The UK has reciprocal healthcare agreements with a number of individual countries outside the EEA. These agreements may provide for immediately necessary treatment for conditions which arise, or existing conditions which become acutely worse, during a temporary visit. The level of care which may be provided free of charge varies. As with the EHIC, it’s recommended that those travelling in other countries take out adequate travel insurance to cover their stay abroad.

Some reciprocal agreements may also provide for a limited number of referrals specifically for the treatment of pre-existing conditions (this would normally only apply where the referring country does not have adequate facilities to provide the treatment needed).

Further information

  • National Contact Points in each EEA country can advise patients on their rights under the EU arrangements.
  • Information about accessing planned or unplanned treatment in another European country can be found on the EU’s Your Europe website.
  • Further information and advice for people visiting or moving abroad, and for those seeking treatment in Wales, is provided by NHS Direct Wales.

See our June 2016 briefing for information on the cross-border healthcare arrangements between Wales and England.


Devolution of energy and environmental powers: is the new settlement a lasting one in the face of Brexit?

14 March 2017

Article by Katy Orford, National Assembly for Wales Research Service 

Darllenwch yr erthygl yma yn Gymraeg | View this post in Welsh

The devolution settlement is changing under the Wales Act 2017 which received royal assent on 31 January 2017. This article explores what this means for energy and environmental powers in Wales, and also highlights the different attitudes to the devolution of powers following withdrawal from the EU.

Devolution – the current ‘conferred powers’ model

The current devolution settlement is based on a ‘conferred powers’ model. Schedule 7 of the Government of Wales Act 2006 sets out the 21 devolved areas for which the Assembly can legislate. Everything else falls to the UK or European Parliaments. Areas devolved to Wales include, amongst other things, the environment, agriculture, fisheries, planning and energy. For example, the Assembly has recently passed three key pieces of legislation in relation to the environment in Wales; the Environment (Wales) Act 2016, the Well-being of Future Generations (Wales) Act 2015 and the Planning (Wales) Act 2015. At present all laws passed by the Assembly must comply with EU law which is of particular relevance for the environment as many policy areas are shared with the EU including agriculture, through the Common Agricultural Policy, and nature conservation, via the Birds and Habitats Directives.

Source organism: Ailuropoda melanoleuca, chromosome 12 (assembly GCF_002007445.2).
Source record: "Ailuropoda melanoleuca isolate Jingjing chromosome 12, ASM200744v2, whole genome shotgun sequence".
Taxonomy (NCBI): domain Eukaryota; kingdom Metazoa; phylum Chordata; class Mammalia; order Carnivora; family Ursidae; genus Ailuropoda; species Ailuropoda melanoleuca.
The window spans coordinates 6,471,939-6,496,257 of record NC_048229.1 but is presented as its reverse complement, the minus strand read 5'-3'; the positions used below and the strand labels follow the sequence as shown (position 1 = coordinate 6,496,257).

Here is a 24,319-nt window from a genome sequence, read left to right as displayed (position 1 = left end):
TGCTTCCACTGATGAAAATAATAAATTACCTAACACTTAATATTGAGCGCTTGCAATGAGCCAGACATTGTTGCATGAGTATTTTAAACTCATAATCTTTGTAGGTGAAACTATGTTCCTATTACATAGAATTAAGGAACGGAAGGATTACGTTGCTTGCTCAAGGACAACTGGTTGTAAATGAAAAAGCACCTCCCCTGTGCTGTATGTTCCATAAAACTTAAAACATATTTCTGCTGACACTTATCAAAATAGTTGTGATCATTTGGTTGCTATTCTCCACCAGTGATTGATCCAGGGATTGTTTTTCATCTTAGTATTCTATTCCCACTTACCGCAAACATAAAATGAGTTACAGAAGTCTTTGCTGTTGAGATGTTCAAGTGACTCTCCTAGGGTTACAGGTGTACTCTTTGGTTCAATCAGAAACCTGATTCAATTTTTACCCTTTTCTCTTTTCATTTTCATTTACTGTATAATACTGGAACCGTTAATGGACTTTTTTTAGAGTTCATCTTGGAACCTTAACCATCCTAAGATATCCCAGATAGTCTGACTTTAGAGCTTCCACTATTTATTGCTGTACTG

Devolution – the ‘reserved powers’ model

The Wales Act 2017 introduces a ‘reserved powers’ model of devolution. This turns the situation on its head; it sets out the areas outside the Assembly’s legislative competence, leaving everything else devolved to Wales. This is more similar to the situation in Scotland. The reserved powers model is due to come into force in April 2018 and the model in Schedule 7 of the Government of Wales Act 2006 will apply up until that date.

New powers in the field of energy and the environment brought to Wales

In addition to introducing the reserved powers model, the Wales Act 2017 brings new powers to Wales in the field of energy and the environment. Most of these changes will not come into effect until next year, with many requiring additional legislation. The Wales Act 2017 will give Wales:

  • Responsibility for marine licensing in the Welsh ‘offshore region’– 12 nautical miles out to the median line (currently limited to the ‘inshore region’ – 0-12 nautical miles);
  • Power to designate areas in the Welsh offshore region as Marine Conservation Zones (MCZs) (limited to the inshore region currently- Skomer is the only existing Welsh MCZ);
  • Power to consent energy projects with a generating capacity of up to 350MW for both onshore and inshore energy extending the current 50MW limit for the onshore and 1MW limit for the inshore. This would include the planned tidal lagoon in Swansea Bay. Onshore wind projects will continue to have no upper limit;
  • Responsibility for licensing onshore oil and gas, including the extraction of shale gas, and for new coal mines;
  • Power of consent for ‘associated development’ for energy projects, for example transport links and overhead power lines to the same body that is responsible for the main project;
  • Power to make building regulations in respect of ‘excepted energy buildings’ – buildings that form part of energy infrastructure; and
  • Additional power to legislate over water supply and sewerage.

Implications of Brexit on the devolution settlement

The Wales Act 2017 has come at an interesting time as the UK Government prepares to trigger Article 50 and start the formal process for the UK’s withdrawal from the EU. As Wales shares powers with the EU, especially in environmental fields, there are questions around whether the settlement will change as a result of Brexit.

The Welsh and UK Government have expressed different interpretations on where powers currently shared between Wales and the EU will lie. The UK Government has made reference in its Brexit white paper to the ‘repatriation’ to the UK of existing EU powers to set common regulatory frameworks:

[…] even in areas where the devolved legislatures and administrations currently have some competence, such as agriculture, environment and some transport issues, most rules are set through common EU legal and regulatory frameworks, devised and agreed in Brussels. When the UK leaves the EU, these rules will be set here in the UK by democratically elected representatives.